2.3. The clear preference of athletes, broadcasters and spectators is for a packed stadium, creating an inspirational atmosphere (and a backdrop for television). Thus we have promoted the idea of a stadium with a reduced capacity of c25,000 after the London Games. With a separate warm-up track, this would make the stadium complex suitable for all events from National Schools Championships up to and including the European Championships. The warm-up track is not a 'nice to have', it is essential if the Olympic Stadium is to host any sort of large event, including European or World Championships, Diamond League Grand Prix events, international age group Championships or even English Schools.
2.4. The UK Athletics vision for the stadium was
"aspirational and accessible; inspirational and inclusive - hosting major international championships and televised events, as well as being the pinnacle of domestic athletics competition for all age groups and hosting school, club and community events"
3. The Stadium Brief
3.1. UK Athletics has worked with LOCOG / ODA and their consultants to develop a stadium brief that can deliver the above vision. We have pushed for and gained a commitment to the retention of a warm up track in legacy mode, which is essential to fulfil the major events potential of the Stadium and also offers great benefits to the community use at both school and club level, particularly if the stadium is being shared with field sports where midweek games would disrupt the athletics use. Without this warm up track, it would be impossible to host major international events at the stadium at either senior or age group level.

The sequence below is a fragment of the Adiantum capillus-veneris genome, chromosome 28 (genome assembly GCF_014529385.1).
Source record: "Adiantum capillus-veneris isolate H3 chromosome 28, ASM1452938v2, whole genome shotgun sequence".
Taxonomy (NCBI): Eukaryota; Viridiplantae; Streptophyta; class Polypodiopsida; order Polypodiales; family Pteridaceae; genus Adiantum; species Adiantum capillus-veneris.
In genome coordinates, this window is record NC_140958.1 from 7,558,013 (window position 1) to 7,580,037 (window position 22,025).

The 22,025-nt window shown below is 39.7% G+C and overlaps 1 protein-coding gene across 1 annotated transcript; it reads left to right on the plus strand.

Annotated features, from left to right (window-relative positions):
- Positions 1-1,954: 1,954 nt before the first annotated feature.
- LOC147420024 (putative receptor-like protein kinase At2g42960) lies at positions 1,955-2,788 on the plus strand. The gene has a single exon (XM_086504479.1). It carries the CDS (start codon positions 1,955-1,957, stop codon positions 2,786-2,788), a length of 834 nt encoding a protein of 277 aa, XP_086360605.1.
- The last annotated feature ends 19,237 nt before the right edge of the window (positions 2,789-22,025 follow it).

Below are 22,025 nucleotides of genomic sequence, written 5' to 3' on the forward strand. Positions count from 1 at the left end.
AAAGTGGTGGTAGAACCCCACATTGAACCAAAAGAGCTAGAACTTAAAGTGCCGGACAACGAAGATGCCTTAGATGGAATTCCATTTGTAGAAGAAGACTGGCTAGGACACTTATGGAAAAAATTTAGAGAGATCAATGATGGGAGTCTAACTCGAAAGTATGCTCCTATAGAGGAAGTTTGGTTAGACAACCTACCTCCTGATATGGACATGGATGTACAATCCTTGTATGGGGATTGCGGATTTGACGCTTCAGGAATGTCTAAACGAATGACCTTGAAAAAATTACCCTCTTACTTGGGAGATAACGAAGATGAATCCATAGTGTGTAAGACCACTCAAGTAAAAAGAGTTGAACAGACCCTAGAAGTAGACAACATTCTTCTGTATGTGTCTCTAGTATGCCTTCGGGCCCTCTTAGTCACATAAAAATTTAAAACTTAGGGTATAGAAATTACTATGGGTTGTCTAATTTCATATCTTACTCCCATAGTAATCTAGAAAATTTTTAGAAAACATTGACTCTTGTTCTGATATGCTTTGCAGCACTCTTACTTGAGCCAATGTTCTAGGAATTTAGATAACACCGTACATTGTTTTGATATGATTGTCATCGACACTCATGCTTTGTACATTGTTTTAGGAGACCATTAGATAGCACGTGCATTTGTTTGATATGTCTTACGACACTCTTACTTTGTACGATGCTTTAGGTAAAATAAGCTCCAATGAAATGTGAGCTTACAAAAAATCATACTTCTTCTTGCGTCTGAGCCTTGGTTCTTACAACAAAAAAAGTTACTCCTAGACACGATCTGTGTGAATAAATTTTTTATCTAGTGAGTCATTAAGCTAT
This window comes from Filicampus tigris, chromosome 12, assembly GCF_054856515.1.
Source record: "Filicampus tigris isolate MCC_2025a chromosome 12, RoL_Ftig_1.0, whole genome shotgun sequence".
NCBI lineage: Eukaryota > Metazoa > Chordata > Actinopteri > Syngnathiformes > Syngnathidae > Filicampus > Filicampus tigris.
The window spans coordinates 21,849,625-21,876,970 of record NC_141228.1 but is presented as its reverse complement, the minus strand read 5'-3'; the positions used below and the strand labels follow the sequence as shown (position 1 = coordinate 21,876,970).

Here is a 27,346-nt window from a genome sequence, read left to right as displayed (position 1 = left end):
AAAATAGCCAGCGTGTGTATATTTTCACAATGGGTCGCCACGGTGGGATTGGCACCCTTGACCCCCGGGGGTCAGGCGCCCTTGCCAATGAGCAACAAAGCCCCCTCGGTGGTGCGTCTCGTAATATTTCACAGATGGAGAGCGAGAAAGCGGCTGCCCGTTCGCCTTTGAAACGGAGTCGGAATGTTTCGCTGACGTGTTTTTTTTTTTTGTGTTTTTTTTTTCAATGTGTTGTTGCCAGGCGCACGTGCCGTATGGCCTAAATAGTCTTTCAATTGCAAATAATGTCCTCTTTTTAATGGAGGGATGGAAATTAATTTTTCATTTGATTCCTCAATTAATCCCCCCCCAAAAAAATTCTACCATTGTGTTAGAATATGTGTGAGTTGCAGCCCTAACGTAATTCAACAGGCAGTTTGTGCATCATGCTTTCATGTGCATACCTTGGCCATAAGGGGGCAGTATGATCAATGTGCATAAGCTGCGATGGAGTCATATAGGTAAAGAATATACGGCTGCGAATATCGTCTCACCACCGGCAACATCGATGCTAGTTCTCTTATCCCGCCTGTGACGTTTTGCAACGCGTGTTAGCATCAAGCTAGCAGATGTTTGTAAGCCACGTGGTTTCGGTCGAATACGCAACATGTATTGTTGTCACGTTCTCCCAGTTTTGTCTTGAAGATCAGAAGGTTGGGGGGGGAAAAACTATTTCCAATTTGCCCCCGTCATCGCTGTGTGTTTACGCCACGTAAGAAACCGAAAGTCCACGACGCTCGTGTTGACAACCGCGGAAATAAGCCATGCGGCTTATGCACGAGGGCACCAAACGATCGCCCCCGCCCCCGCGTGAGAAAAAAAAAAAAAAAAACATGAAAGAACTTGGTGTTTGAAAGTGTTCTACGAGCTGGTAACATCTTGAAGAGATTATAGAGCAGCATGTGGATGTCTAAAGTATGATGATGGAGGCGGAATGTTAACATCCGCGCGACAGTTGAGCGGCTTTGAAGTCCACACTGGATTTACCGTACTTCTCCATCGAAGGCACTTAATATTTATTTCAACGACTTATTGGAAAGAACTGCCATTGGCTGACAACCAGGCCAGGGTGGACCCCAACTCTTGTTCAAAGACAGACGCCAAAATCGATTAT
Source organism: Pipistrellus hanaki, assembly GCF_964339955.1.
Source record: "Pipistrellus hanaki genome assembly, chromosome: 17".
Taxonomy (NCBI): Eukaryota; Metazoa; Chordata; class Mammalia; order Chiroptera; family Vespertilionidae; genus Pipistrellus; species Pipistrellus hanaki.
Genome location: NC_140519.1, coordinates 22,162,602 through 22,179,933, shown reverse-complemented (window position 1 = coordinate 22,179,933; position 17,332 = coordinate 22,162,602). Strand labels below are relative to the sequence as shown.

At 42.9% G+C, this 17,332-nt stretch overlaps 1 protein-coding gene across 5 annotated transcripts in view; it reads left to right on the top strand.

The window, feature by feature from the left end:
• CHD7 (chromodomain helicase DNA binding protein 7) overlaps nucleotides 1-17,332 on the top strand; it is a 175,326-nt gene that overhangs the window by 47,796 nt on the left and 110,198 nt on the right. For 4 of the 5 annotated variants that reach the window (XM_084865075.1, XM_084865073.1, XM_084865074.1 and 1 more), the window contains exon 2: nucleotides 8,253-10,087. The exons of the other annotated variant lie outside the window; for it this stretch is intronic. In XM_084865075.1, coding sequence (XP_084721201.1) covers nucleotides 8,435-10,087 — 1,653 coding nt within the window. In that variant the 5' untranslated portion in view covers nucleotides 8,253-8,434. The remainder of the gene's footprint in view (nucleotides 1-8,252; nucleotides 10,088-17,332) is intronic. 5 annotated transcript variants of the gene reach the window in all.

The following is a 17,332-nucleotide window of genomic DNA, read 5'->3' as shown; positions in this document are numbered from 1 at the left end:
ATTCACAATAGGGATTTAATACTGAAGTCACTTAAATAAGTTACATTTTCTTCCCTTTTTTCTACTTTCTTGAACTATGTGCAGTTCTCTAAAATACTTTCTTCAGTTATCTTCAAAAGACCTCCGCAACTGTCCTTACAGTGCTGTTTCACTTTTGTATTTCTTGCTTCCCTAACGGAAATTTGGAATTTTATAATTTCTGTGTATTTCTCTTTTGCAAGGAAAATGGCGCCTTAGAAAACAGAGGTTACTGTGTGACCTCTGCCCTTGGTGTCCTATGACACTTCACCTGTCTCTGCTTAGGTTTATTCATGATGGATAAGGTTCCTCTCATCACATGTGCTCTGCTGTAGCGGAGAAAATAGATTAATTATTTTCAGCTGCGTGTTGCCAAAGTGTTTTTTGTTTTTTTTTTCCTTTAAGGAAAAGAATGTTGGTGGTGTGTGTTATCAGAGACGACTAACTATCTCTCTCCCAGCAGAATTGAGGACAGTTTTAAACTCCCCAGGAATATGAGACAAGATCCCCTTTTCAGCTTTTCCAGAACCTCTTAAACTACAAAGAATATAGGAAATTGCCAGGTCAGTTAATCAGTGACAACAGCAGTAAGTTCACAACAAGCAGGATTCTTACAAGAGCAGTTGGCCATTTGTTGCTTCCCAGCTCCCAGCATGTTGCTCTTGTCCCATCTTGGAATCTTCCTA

3.2. UKA have always worked with the partners on stadium legacy on the assumption of shared usage of the facility post 2012 and a Heads of Terms usage agreement outlining this approach was signed in 2008.
3.3. The ODA's original commitment to the legacy needs of athletics means the Olympic Stadium should be the focus for an annual programme of high quality events, including the London Grand Prix and international bid events that can maintain the post-2012 profile of the sport with young people, leading to increased participation and performance in domestic athletics. We can also maximise the prospect of British success from the time-honoured hometown advantage.
3.4. We would also make the stadium the pinnacle of our domestic competition for all ages of athletes. Unlike the 'hallowed turf' of, for example, Wembley Stadium where only a handful of footballers get to play each season, competing at the Olympic Stadium can be a realistic aspiration for thousands of athletes who come through their local and regional competitions. We believe that this will be a major inspiration for the next generations of athletes who must be a legacy of the London Games. Furthermore, the stadium and its second track can become a training venue for club and school athletics in the area.
4. The Current Situation
4.1. Despite the ongoing collaboration with all parties, there is still great uncertainty over the use of the Olympic Stadium in legacy mode.